COP27 Live News: UN leader warns of ‘climate hell’ as talks open in Egypt
SHARM EL SHEIKH, Egypt — World leaders, government negotiators, climate scientists and other dignitaries probably won’t see his name anywhere in Sharm el-Sheikh, the beach town hosting the COP27 summit. But Alaa Abd El FattahEgypt’s most prominent revolutionary voice and its most famous political prisoner, makes his absence felt.
Mr. Abd El Fattah, an activist and software developer who has been jailed for most of the past nine years for his condemnations of Egypt’s authoritarian government, went on hunger strike in April, hoping to pressure officials to release him. For almost seven months, he only consumes milk, honey and tea. In late October, his family said he stopped eating completely.
On Sunday, he began refusing water, perhaps coming close to death just as the United Nations climate conference began.
“I have decided to escalate at a time when I feel it is appropriate for my fight for my freedom and the freedom” of other Egyptian prisoners of conscience, family members of Mr. Abd El Fatah said he wrote to them in his latest letter, which they received last week. He called his fellow prisoners “victims of a regime that is unable to deal with its crisis except through oppression, unable to reproduce itself except through prison.”
The spotlight of COP27 provided an opportunity for supporters of Mr. Abd El Fatah. The government of Egyptian President Abdel Fattah el-Sisi, mindful of its international image, released dozens of other well-known political prisoners as the summit approached. Sensing a chance, the family of Mr. Abd El Fataha has enlisted Nobel laureates, celebrities and prominent climate activists to call for his release and pressure senior politicians in Britain, where he holds dual citizenship, to raise the issue with the Egyptian government.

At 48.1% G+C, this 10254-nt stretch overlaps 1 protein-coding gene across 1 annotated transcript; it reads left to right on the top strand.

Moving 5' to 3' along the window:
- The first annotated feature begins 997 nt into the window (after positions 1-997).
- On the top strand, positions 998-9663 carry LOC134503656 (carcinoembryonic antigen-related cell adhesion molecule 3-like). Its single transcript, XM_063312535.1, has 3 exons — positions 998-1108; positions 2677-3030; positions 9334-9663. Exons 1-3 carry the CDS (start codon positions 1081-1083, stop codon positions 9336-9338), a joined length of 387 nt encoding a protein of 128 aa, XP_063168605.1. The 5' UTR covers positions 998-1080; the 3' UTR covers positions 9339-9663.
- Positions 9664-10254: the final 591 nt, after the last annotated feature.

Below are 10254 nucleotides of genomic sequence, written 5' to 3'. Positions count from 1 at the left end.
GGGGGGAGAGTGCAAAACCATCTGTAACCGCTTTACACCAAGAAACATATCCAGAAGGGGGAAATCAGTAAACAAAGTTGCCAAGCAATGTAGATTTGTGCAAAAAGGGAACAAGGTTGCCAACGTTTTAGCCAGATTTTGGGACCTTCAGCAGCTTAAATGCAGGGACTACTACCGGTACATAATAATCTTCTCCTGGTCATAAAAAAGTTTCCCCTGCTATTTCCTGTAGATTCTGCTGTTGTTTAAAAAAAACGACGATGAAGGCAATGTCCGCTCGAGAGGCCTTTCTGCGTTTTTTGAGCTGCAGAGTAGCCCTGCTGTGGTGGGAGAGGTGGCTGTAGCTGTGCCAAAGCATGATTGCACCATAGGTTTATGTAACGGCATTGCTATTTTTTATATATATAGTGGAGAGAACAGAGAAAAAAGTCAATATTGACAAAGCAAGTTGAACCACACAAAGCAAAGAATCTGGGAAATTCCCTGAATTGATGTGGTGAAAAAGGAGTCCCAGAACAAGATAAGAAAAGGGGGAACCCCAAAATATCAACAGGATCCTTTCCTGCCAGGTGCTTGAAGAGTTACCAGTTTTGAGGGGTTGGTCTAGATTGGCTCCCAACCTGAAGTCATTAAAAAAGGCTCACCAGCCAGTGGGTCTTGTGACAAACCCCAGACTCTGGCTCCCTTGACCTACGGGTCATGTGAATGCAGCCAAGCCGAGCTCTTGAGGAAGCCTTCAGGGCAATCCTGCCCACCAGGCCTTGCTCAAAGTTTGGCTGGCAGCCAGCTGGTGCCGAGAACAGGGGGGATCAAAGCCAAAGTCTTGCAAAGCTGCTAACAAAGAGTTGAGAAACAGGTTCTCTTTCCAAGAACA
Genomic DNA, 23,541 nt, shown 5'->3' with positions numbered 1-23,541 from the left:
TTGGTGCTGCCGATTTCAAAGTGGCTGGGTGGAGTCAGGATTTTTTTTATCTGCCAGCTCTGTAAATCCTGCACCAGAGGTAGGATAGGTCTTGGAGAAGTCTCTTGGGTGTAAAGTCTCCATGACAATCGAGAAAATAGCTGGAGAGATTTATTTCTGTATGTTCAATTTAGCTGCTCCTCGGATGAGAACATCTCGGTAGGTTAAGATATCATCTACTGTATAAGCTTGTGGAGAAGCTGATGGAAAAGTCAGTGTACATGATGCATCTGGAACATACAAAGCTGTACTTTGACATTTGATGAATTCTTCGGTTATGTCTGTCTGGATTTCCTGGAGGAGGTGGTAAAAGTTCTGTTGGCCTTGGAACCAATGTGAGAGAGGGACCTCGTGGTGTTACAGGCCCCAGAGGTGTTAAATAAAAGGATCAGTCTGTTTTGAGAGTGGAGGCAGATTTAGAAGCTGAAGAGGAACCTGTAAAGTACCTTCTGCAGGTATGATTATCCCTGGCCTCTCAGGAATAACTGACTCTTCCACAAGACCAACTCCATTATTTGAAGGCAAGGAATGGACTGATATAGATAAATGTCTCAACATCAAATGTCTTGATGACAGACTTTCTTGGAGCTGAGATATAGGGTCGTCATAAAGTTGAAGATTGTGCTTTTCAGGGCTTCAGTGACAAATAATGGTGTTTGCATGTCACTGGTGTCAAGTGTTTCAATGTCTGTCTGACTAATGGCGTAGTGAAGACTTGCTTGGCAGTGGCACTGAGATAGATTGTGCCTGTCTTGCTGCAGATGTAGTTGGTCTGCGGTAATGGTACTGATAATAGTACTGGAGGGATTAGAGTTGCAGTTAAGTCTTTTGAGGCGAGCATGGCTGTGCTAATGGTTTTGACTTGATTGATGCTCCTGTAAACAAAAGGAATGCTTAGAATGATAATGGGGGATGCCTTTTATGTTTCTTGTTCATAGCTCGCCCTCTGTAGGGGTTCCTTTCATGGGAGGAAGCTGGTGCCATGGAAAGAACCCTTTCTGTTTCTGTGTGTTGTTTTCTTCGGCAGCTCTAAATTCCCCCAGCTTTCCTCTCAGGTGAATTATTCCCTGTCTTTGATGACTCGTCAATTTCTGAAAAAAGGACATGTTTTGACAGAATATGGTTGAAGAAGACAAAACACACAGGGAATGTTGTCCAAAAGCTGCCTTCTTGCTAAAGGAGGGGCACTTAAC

But it was all for naught: Egyptian officials denied that Mr. Abd El Fatah was on hunger strike, or, until recently, that they held any political prisoners at all.
Earlier this year, Egyptian authorities transferred him to another prison and improved his detention conditions, lifting strict bans on books, newspapers, hot water, bedding and outdoor exercise, which in part led to his hunger strike. However, they continued to ban British consular officials from visiting.
The political chaos in Britain, which has had three prime ministers since September, has not helped. The new British leader, Rishi Sunak, wrote in a letter to Sanaa Seif, one of Mr Abd El Fatah’s sisters, on Saturday that he would “continue to emphasize to President Sisi the importance we place on a swift resolution of Alaa’s case, and an end to his unacceptable treatment.”
Former British Prime Minister Boris Johnson again called on Monday for Mr. Abd El Fattah set free. “I strongly believe that he should be released and have consular access,” Mr Johnson said at an event organized by The New York Times on the sidelines of COP27.
But Ms. Seif and her family said that presenting the case to Mr. Abd El Fatah at COP27 could be too late.
Born in a family of dissidents, Mr. Abd El Fatah rose to prominence during Egypt’s 2011 Arab Spring uprising, when he participated in and regularly wrote about mass anti-government protests on Twitter @Alaa. His revolutionary activities made him a hero to many young Egyptians and a target of the authorities: he was arrested in 2006, 2011 and 2013 for various protests, critical articles and social media posts. His last detention was in September 2019.
He was held without trial for two years before being tried and was quickly convicted in December 2021 for posting on Facebook about prison abuses.
Max Bearak contributed to the reporting.
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